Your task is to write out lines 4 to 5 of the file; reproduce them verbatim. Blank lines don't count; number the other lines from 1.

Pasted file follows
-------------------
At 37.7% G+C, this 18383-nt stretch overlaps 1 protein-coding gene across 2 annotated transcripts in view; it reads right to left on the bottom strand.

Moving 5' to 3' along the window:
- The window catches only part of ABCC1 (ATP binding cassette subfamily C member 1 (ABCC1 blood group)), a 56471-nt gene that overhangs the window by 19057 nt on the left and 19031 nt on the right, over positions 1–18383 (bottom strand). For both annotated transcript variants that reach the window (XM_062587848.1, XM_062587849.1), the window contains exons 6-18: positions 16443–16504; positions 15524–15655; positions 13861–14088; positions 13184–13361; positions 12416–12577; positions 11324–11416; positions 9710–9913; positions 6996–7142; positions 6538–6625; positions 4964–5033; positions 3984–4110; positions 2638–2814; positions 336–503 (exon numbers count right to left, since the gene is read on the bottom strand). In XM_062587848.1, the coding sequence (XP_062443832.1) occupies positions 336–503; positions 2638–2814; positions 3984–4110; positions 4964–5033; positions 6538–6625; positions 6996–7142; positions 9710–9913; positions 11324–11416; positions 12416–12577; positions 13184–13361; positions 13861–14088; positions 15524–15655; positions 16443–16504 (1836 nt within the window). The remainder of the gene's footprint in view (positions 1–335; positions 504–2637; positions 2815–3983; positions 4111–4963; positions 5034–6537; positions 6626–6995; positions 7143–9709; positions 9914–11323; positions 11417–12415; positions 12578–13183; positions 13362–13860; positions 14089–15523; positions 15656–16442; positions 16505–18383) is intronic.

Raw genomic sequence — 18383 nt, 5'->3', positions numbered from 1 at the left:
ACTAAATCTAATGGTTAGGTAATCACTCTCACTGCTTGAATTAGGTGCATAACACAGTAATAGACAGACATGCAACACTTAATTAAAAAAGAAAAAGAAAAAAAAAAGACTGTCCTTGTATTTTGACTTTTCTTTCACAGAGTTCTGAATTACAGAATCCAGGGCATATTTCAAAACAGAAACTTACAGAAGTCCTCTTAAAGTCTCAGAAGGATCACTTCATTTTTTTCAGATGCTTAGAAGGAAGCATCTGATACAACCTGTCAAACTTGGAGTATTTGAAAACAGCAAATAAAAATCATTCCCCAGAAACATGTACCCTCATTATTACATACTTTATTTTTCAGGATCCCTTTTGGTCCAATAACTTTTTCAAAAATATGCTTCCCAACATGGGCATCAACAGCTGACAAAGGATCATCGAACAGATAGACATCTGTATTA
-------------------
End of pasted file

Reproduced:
Raw genomic sequence — 18383 nt, 5'->3', positions numbered from 1 at the left:
ACTAAATCTAATGGTTAGGTAATCACTCTCACTGCTTGAATTAGGTGCATAACACAGTAATAGACAGACATGCAACACTTAATTAAAAAAGAAAAAGAAAAAAAAAAGACTGTCCTTGTATTTTGACTTTTCTTTCACAGAGTTCTGAATTACAGAATCCAGGGCATATTTCAAAACAGAAACTTACAGAAGTCCTCTTAAAGTCTCAGAAGGATCACTTCATTTTTTTCAGATGCTTAGAAGGAAGCATCTGATACAACCTGTCAAACTTGGAGTATTTGAAAACAGCAAATAAAAATCATTCCCCAGAAACATGTACCCTCATTATTACATACTTTATTTTTCAGGATCCCTTTTGGTCCAATAACTTTTTCAAAAATATGCTTCCCAACATGGGCATCAACAGCTGACAAAGGATCATCGAACAGATAGACATCTGTATTA